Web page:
Paying King Neptune to Cross the Equinox

 By Brig ® Mehboob QadirNarendra_Modi1_1897026g

Those of you familiar with the oceans would know that the  Equator sometimes called as Equinox is an imaginary dividing line between the northern and the southern hemispheres  and has fascinated seamen for centuries resulting in a vast body of sea legends .As the ancient belief goes on either side of the Equator, oceans flow in opposite directions and moon tips over. But more interesting and widely known is a mythical tradition observed by sailors since the Middle Ages and even today by some. That is, while crossing the Equator for the first time raw seamen are required to  pay to King Neptune to be permitted to cross the Equinox  and be considered fit to endure hardships at sea. On board the seaman is tried by the King on trumped up charges of every conceivable description under the sun and declared guilty despite his pleadings of innocence. Thereafter the verdict is executed which includes being soiled in foul ship swill, vigorous spanking and lowering into the sea for a good dip and the like.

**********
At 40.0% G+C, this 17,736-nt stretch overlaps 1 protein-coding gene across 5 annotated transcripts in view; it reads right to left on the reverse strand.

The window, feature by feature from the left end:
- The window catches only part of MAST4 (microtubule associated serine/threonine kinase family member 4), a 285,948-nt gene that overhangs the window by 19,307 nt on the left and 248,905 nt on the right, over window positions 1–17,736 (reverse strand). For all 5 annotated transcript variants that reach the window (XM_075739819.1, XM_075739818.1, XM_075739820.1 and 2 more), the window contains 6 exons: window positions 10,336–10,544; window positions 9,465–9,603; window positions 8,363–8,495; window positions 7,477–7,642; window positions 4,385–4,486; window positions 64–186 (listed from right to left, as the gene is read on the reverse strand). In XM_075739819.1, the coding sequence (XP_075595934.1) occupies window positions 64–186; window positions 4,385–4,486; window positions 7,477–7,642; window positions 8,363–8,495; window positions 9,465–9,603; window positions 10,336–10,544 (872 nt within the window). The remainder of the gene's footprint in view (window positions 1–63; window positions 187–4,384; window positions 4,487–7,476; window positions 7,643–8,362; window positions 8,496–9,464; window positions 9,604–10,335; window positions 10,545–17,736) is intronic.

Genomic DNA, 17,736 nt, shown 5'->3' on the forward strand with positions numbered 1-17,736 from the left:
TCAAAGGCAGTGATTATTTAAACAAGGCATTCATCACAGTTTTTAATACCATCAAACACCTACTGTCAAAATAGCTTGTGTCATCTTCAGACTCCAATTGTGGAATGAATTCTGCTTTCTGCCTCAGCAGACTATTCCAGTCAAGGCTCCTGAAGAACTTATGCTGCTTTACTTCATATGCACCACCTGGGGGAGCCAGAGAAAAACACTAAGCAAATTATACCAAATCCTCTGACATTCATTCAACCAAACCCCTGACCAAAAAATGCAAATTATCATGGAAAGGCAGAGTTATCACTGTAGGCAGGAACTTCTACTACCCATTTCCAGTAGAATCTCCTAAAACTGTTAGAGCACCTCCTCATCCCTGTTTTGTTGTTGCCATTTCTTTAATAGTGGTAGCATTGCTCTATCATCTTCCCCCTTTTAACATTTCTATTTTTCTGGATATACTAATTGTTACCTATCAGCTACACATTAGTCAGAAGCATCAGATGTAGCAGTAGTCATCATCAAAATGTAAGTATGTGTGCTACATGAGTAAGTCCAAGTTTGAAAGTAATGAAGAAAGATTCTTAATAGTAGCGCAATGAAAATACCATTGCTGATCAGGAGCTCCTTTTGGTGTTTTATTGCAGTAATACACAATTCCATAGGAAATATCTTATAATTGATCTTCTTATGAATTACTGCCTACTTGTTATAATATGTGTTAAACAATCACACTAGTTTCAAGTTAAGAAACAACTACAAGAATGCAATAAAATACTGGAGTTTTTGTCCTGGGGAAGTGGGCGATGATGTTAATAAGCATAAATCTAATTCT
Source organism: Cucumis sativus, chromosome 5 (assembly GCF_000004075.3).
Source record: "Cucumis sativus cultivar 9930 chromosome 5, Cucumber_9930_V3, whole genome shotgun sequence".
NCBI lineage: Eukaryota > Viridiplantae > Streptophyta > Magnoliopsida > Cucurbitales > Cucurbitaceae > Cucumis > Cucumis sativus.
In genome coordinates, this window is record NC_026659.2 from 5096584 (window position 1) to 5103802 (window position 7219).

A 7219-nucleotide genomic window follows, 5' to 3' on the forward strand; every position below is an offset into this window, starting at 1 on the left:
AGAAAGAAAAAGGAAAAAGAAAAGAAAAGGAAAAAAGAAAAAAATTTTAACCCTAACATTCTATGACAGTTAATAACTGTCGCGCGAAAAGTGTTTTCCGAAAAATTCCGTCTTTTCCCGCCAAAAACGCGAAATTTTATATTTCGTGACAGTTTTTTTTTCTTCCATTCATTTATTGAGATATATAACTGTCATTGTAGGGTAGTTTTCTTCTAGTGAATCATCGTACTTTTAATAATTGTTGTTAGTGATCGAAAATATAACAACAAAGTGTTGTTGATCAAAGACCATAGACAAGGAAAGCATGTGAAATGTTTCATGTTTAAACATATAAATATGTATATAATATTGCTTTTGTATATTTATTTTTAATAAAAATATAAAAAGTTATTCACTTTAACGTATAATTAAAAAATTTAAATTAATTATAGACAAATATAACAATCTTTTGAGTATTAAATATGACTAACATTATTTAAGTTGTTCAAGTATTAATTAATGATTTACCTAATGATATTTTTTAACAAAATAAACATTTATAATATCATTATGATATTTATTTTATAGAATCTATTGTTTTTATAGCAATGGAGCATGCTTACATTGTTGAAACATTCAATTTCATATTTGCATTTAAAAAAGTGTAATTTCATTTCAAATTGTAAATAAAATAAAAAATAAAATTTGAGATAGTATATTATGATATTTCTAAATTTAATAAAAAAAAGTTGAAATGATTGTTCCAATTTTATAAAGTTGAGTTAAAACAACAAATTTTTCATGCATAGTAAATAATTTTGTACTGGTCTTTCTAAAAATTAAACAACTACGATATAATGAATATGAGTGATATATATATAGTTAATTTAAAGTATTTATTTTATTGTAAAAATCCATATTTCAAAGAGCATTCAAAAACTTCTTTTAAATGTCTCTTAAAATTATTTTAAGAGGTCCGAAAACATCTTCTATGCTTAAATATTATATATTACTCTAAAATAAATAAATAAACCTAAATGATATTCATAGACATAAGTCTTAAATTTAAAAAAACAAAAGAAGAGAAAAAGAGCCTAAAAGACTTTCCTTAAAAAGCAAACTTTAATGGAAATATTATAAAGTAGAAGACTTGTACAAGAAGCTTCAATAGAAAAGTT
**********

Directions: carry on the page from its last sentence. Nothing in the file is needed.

Allowing poor sailors to cross the Equator after exacting a levy is a royal prerogative of King Neptune. He and his more worldly imperial kinsmen have quite a few other privileges too. Julius Caeser was a powerful man and there remained a mere stream known as Rubicon between him and Rome before his rise to absolute power. He hesitated briefly and then crossed over (49 BC).That changed the course of Roman history and the region that it ruled subsequently. The difference between the two expressions of power is that while crossing the Equinox is a compulsion of the practically captive ordinary sailors; the Rubicon is a decision of the royals, gamble of the mighty  to try their luck at gaining absolute power. As a result one of the two contenders  perishes or at the least become a pliant vassal if not a valet. Neptune and his preference for a strange ritual could be a page out of mythology with a lesson to impart but when Caeser crossed the Rubicon he actually committed an act of brute power which has perpetuated a lasting but unusually clear notion in an otherwise opaque diplomatic vocabulary.